Anthracite, a high-luster, clean-burning coal commonly used aboard ships. This piece was recovered from the Scorpion project wreck site.

Saturday, 23 July, 2011-

Another interesting artifact was recovered today: a piece of anthracite. Anthracite is a very hard, compact variety of coal that is very lustrous. Although difficult to ignite, anthracite was the preferred coal for use aboard ships as it burned cleanly and produced little smoke. With their considerable expertise, archaeologists are able to sift through several meters of sediment and distinguish very small, seemingly insignificant artifacts like this as potentially important parts of the wreck site. The team continued to excavate key points on the wreck site and sketch the architecture of the ship as more and more of the vessel is revealed. Stay tuned for updates next week!

 
Jul 21

USS SCORPION Project 2011 Day by Day: Week Two

Thursday, July 21, 2011 3:20 PM
 

A UAB archaeologist enters the water in a specialized suit designed to keep him dry while diving.

Monday, 11 July -

Today was a very exciting day for the project as archaeologists from UAB, MHT and MSHA began active excavation of the wreck believed to be War of 1812 block sloop Scorpion, captained by the US Navy hero Joshua Barney. While the river bottom in this stretch of the Patuxent is only between 6-8 feet deep, the strong current makes excavation quite difficult for the divers. To help combat this, and to conduct a systematic excavation, the team moved the aluminum shoring boxes assembled last week by US Navy divers into place on specific points of the wreck. Once placed, the divers swim inside these boxes and use a suction system or “dredge” to carefully remove debris over the wreck until they reach the deck of the vessel. Before archaeologists can analyze the wreck, they must dredge an additional 6-8 feet of organic debris or “overburden” from on top of the wreck.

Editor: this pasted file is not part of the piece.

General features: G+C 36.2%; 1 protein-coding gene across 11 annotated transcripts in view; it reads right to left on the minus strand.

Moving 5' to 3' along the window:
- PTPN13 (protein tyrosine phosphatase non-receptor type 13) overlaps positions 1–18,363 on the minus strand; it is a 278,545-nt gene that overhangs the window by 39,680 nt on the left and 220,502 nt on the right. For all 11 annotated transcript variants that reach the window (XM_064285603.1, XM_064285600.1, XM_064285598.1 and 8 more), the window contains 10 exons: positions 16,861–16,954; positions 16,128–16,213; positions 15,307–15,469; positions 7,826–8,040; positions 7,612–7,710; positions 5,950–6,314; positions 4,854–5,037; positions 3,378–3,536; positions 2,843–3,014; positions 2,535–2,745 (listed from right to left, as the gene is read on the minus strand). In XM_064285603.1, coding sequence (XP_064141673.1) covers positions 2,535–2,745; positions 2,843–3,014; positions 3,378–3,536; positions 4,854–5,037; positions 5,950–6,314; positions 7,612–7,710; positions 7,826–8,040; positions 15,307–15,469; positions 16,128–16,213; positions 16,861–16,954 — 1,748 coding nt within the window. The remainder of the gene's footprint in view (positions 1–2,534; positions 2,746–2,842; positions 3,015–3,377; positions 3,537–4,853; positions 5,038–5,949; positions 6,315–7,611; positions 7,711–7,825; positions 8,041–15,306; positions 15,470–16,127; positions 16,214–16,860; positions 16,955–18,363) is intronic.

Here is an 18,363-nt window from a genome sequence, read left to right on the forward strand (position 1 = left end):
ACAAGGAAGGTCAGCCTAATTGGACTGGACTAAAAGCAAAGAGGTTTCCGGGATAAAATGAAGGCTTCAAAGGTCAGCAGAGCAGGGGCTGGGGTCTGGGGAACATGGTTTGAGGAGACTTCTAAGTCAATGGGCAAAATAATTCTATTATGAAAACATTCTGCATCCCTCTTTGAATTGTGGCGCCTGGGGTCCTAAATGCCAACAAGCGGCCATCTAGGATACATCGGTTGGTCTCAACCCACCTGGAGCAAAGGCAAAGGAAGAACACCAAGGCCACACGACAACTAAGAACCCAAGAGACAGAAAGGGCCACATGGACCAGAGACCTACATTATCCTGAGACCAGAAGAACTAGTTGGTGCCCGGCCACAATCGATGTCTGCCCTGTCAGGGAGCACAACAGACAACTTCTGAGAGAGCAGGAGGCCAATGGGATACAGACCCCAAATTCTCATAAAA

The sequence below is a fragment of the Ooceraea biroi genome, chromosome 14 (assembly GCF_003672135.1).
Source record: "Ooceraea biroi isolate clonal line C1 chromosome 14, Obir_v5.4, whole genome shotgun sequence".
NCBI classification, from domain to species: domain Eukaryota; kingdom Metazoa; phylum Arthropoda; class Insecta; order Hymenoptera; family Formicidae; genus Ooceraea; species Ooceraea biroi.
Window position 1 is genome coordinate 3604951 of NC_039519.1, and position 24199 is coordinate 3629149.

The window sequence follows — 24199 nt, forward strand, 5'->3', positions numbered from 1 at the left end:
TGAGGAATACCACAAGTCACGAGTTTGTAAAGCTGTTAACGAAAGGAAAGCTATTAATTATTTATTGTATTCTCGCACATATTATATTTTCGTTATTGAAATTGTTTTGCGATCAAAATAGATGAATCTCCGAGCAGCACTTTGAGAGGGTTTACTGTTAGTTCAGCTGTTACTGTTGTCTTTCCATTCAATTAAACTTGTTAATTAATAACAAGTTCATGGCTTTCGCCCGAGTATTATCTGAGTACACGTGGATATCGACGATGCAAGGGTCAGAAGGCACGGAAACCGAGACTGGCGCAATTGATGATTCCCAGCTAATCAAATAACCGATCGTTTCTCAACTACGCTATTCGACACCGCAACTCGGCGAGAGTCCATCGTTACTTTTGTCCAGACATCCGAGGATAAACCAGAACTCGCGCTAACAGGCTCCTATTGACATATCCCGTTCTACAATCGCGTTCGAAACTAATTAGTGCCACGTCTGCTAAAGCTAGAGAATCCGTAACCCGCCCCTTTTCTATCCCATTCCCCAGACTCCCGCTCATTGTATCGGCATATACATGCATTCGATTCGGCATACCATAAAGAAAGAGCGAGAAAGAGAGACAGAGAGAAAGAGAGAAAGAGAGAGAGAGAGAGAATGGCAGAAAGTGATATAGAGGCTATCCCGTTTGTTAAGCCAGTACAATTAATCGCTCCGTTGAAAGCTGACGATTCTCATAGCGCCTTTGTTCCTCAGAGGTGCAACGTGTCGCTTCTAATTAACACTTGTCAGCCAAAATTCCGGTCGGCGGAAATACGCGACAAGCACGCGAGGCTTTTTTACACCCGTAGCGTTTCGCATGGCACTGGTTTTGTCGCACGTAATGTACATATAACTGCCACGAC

A UAB diver holds the stadia rod in place for the MSHA surveyor on shore.

 

Tuesday, 12 July -